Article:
Monday, July 17, 2006

Israeli girl becomes Jewish woman, but grew up early

Celebrant of bat mitzvah in Morris lived in West Bank


ROCKAWAY TWP. --Sabbath at the Chabad Center of Northwestern New Jersey marked Yardena Twito's ascension to womanhood. But the 12-year-old from Israel, who celebrated her bat mitzvah on Saturday in Rockaway Township, was forced to grow up suddenly four years ago.

On June 20, 2002, a gunman entered Itamar, an Israeli settlement south of Nablus in the Palestinian West Bank. He broke into the home of one of Yardena's neighbors and began shooting. Yosef Twito, 31, Yardena's father, a first-grade yeshiva teacher, went to help the neighbors, Rachel Shabo and her three sons.

All were killed -- victims of terrorism.

Yardena appeared aged by the event as she spoke of it in front of a congregation that gathered for the Sabbath at the Chabad Center of Northwest New Jersey in Rockaway Township. Yet her still-childlike voice softened at the edges in the Hebrew she spoke. Her father's memory would live on, she said. "Yardena's bat mitzvah event has given this innocent young lady a reason to smile and hope again. Just the preparations for her trip to the United States has done wonders for her," said Dr. Larry Slavin, who chaired the event.

Yardena stood beside Talya Zarbiv, 17, of Rockaway, who translated her words to English, both in front of a small crowd at the Chabad House. A low lamp fixture hung above them. Words sewn in gold Hebrew lettering were on a red cloth on the wall behind them.

Women sat on a raised level behind an opaque glass between them and the men's section in the front.

Many men stood in the front of the center, some with a prayer shawl called a tallit covering their shoulders.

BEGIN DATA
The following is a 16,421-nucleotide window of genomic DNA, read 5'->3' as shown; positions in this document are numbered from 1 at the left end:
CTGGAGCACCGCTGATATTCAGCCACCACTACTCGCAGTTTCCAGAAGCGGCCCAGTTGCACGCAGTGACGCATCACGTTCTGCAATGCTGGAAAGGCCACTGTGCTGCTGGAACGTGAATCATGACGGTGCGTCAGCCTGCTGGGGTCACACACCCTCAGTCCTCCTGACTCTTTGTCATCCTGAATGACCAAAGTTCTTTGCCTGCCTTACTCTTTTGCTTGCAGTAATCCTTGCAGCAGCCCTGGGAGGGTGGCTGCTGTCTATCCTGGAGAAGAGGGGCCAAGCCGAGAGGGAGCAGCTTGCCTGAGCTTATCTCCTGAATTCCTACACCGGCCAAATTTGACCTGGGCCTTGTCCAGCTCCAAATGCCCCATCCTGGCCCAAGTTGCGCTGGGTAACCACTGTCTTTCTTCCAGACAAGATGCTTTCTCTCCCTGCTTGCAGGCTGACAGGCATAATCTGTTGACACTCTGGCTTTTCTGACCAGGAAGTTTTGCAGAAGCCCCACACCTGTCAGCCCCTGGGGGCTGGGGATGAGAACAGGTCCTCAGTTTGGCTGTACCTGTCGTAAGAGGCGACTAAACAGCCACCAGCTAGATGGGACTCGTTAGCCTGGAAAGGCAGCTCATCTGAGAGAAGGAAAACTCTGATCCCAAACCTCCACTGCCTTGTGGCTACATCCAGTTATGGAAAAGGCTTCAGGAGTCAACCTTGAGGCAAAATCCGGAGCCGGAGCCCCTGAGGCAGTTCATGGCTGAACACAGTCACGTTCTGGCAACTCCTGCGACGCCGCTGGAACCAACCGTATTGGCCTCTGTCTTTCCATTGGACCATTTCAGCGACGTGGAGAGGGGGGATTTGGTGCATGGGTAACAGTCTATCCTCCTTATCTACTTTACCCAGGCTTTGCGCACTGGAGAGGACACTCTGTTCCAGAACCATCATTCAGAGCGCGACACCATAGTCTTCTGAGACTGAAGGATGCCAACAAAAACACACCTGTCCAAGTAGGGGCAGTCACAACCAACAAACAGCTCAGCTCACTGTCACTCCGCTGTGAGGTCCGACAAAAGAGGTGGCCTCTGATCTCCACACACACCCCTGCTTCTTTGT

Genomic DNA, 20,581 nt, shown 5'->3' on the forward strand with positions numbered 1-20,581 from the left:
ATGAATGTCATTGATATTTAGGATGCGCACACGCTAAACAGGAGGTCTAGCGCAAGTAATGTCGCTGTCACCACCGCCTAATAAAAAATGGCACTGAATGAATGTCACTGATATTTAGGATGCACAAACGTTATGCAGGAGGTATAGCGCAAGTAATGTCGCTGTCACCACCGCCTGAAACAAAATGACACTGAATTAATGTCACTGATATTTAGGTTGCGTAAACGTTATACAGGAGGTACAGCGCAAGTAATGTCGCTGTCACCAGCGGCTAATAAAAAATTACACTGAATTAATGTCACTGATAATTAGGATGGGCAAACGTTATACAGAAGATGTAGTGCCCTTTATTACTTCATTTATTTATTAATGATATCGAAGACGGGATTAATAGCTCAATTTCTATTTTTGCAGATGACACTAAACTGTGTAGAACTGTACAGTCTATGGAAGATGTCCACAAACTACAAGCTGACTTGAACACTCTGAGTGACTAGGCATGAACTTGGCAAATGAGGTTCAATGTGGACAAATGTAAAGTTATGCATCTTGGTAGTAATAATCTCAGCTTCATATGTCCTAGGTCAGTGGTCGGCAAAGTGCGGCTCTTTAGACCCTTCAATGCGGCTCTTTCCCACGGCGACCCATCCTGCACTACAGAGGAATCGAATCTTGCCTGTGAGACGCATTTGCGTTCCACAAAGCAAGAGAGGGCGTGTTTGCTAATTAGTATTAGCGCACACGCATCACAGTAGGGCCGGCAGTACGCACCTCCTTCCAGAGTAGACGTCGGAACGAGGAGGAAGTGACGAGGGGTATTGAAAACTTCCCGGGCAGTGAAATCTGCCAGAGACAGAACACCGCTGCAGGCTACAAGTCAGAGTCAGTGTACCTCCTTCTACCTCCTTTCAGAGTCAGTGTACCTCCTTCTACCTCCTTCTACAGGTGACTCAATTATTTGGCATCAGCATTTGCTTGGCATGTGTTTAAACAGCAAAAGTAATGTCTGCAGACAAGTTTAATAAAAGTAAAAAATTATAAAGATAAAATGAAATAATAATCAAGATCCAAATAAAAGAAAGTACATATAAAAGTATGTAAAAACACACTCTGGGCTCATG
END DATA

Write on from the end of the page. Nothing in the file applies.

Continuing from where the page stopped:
All the males, except a young boy with blond hair, wore head coverings called kippot or yarmulkes. The men prayed, in singsong voices. Some swayed to the Hebrew traditional music.

Rabbi Asher Herson told the crowd about upcoming events.

A loud applause erupted at the announcement of the community's newest grandbaby.

Beyond Yardena's speech and a large meal after services, the Sabbath here was routine. The hall was well lighted with plenty of outside light. No cameras or writing utensils were used, as such things wouldn't be allowed under the Sabbath rules.

Backdrop of fighting

But things were a lot different on the other side of the globe.

Rocket attacks marked this week's Sabbath for families along Israel's border with southern Lebanon. Hundreds of rockets were launched by the militant Shiite Muslim group Hezbollah. A woman and her 5-year-old grandson from Safed, Israel were killed in such an attack, according to published reports. '

Explosions from Israeli warplanes and gunships darkened the skies above Beirut with smoke, fire and dust as Israel continued to pound Lebanon's capital days after Hezbollah militants invaded Israel and kidnapped two soldiers. Israeli forces also continued to target the Palestinian territories in the Gaza Strip in search of an Israeli soldier who was kidnapped there.

During a large meal in the basement of the Chabad House, Bob Braun, 57, of Rockaway Township defended Israel's action. He added a caveat that some of his views do not represent those of the majority of the people at the Chabad, nor of other Jews.

Braun said many family members were killed during the Holocaust.

"Russian Israeli immigrants and family members of Holocaust survivors know what the world was like without Israel," Braun said. "They know if Israel was made eight years earlier, the Holocaust would never have happened.

Navid Iqbal can be reached at (973) 428-6627 or

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